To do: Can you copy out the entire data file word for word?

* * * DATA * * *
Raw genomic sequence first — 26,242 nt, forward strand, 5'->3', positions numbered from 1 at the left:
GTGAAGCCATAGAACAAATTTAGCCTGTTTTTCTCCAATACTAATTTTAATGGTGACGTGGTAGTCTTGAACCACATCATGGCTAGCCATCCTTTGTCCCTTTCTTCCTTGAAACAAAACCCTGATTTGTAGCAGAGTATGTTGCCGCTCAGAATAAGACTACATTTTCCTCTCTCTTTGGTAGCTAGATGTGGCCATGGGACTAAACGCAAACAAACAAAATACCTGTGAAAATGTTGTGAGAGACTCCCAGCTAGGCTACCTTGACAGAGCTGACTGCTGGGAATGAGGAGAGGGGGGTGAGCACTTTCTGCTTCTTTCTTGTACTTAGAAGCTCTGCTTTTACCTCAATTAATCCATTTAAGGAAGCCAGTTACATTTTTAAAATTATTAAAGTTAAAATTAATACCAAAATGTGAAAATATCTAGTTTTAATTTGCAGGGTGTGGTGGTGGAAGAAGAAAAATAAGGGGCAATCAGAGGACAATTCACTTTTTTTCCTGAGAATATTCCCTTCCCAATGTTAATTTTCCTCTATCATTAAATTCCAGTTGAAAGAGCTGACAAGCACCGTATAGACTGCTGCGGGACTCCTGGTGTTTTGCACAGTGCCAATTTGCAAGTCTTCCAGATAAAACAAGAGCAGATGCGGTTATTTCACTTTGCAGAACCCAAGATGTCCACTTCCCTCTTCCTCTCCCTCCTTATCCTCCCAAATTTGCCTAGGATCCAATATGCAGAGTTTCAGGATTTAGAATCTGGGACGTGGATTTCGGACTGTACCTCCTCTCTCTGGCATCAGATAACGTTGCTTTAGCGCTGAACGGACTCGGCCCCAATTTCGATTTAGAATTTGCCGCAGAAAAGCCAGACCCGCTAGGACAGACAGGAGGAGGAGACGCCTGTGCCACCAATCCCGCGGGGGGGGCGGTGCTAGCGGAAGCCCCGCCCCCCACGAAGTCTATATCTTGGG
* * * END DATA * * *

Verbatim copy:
Raw genomic sequence first — 26,242 nt, forward strand, 5'->3', positions numbered from 1 at the left:
GTGAAGCCATAGAACAAATTTAGCCTGTTTTTCTCCAATACTAATTTTAATGGTGACGTGGTAGTCTTGAACCACATCATGGCTAGCCATCCTTTGTCCCTTTCTTCCTTGAAACAAAACCCTGATTTGTAGCAGAGTATGTTGCCGCTCAGAATAAGACTACATTTTCCTCTCTCTTTGGTAGCTAGATGTGGCCATGGGACTAAACGCAAACAAACAAAATACCTGTGAAAATGTTGTGAGAGACTCCCAGCTAGGCTACCTTGACAGAGCTGACTGCTGGGAATGAGGAGAGGGGGGTGAGCACTTTCTGCTTCTTTCTTGTACTTAGAAGCTCTGCTTTTACCTCAATTAATCCATTTAAGGAAGCCAGTTACATTTTTAAAATTATTAAAGTTAAAATTAATACCAAAATGTGAAAATATCTAGTTTTAATTTGCAGGGTGTGGTGGTGGAAGAAGAAAAATAAGGGGCAATCAGAGGACAATTCACTTTTTTTCCTGAGAATATTCCCTTCCCAATGTTAATTTTCCTCTATCATTAAATTCCAGTTGAAAGAGCTGACAAGCACCGTATAGACTGCTGCGGGACTCCTGGTGTTTTGCACAGTGCCAATTTGCAAGTCTTCCAGATAAAACAAGAGCAGATGCGGTTATTTCACTTTGCAGAACCCAAGATGTCCACTTCCCTCTTCCTCTCCCTCCTTATCCTCCCAAATTTGCCTAGGATCCAATATGCAGAGTTTCAGGATTTAGAATCTGGGACGTGGATTTCGGACTGTACCTCCTCTCTCTGGCATCAGATAACGTTGCTTTAGCGCTGAACGGACTCGGCCCCAATTTCGATTTAGAATTTGCCGCAGAAAAGCCAGACCCGCTAGGACAGACAGGAGGAGGAGACGCCTGTGCCACCAATCCCGCGGGGGGGGCGGTGCTAGCGGAAGCCCCGCCCCCCACGAAGTCTATATCTTGGG